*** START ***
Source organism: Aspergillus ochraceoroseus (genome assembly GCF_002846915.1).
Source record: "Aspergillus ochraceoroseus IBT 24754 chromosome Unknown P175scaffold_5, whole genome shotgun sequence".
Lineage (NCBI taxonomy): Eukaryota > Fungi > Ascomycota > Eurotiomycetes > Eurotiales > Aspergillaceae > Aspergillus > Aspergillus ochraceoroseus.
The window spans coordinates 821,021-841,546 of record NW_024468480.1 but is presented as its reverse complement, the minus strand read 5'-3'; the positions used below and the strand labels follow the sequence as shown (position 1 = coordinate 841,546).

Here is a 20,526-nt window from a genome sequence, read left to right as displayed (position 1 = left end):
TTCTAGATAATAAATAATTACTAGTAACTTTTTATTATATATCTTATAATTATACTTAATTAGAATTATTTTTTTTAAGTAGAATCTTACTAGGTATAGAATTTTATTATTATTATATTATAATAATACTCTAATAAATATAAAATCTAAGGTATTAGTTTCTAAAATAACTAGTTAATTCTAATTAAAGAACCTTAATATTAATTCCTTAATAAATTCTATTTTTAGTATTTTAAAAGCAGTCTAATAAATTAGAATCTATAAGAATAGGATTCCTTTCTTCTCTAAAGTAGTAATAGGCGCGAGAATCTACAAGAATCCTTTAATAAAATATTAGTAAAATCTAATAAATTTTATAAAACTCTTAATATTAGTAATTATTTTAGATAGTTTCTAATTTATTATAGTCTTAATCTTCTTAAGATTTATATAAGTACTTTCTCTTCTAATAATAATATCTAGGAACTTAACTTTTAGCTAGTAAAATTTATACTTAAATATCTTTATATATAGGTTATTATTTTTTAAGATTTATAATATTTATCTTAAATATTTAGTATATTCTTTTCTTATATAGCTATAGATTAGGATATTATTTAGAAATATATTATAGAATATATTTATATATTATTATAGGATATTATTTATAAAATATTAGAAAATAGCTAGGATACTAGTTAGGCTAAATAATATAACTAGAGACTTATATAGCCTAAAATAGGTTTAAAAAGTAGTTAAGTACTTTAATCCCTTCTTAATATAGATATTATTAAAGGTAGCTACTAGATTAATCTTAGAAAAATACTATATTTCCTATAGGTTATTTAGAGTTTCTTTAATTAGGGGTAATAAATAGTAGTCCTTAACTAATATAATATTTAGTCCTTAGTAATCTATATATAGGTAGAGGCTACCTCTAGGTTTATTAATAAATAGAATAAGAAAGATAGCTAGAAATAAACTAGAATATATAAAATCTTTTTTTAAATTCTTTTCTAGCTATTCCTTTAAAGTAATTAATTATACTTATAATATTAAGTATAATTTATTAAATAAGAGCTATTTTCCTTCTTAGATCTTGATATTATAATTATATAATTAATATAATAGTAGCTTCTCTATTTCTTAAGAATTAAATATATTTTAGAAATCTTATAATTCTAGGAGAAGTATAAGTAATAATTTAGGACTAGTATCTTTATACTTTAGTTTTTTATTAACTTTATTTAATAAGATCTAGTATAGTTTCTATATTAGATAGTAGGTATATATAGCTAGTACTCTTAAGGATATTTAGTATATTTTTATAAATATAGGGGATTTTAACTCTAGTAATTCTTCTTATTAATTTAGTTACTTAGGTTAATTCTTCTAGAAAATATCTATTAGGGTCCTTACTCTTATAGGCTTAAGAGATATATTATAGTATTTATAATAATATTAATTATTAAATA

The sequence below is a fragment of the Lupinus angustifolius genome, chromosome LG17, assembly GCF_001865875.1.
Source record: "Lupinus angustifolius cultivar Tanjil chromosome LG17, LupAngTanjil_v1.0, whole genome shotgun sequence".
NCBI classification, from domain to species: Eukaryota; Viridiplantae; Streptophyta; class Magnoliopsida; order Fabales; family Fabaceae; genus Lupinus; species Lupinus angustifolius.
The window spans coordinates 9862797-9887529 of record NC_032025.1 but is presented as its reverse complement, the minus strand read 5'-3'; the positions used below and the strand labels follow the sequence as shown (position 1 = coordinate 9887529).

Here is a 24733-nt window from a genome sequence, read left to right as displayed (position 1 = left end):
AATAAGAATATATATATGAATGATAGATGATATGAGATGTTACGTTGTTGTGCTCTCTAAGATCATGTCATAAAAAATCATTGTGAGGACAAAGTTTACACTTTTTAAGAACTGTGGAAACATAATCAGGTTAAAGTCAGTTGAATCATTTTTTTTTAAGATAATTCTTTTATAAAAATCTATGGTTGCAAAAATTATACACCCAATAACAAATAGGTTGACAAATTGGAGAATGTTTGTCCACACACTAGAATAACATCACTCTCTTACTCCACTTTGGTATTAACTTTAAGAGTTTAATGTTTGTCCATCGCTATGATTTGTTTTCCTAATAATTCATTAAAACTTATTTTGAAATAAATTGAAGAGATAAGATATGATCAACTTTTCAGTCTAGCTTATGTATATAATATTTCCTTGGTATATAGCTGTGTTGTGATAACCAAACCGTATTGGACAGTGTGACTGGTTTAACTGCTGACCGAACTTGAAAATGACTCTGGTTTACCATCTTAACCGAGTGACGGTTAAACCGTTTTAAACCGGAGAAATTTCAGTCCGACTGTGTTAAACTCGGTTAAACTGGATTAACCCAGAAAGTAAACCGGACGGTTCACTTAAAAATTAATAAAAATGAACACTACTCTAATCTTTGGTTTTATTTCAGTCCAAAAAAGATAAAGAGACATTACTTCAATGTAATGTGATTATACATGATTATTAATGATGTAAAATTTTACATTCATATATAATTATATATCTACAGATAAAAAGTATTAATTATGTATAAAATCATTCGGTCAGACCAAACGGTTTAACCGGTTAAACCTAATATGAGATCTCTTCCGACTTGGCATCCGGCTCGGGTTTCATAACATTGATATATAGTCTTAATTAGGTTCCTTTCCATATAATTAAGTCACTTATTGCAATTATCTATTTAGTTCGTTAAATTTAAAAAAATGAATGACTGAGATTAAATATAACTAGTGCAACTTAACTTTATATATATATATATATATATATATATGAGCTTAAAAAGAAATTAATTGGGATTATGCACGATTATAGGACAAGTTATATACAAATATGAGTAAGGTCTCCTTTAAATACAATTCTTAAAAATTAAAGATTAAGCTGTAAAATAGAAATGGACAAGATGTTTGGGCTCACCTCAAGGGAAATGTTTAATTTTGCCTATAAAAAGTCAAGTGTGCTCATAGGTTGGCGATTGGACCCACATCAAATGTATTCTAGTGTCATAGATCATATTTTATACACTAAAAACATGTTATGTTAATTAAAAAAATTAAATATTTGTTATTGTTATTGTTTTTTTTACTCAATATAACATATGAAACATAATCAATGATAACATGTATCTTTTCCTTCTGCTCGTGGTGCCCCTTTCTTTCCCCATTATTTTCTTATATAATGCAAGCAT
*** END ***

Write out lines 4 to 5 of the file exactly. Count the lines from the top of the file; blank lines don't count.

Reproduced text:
The window spans coordinates 821,021-841,546 of record NW_024468480.1 but is presented as its reverse complement, the minus strand read 5'-3'; the positions used below and the strand labels follow the sequence as shown (position 1 = coordinate 841,546).

Here is a 20,526-nt window from a genome sequence, read left to right as displayed (position 1 = left end):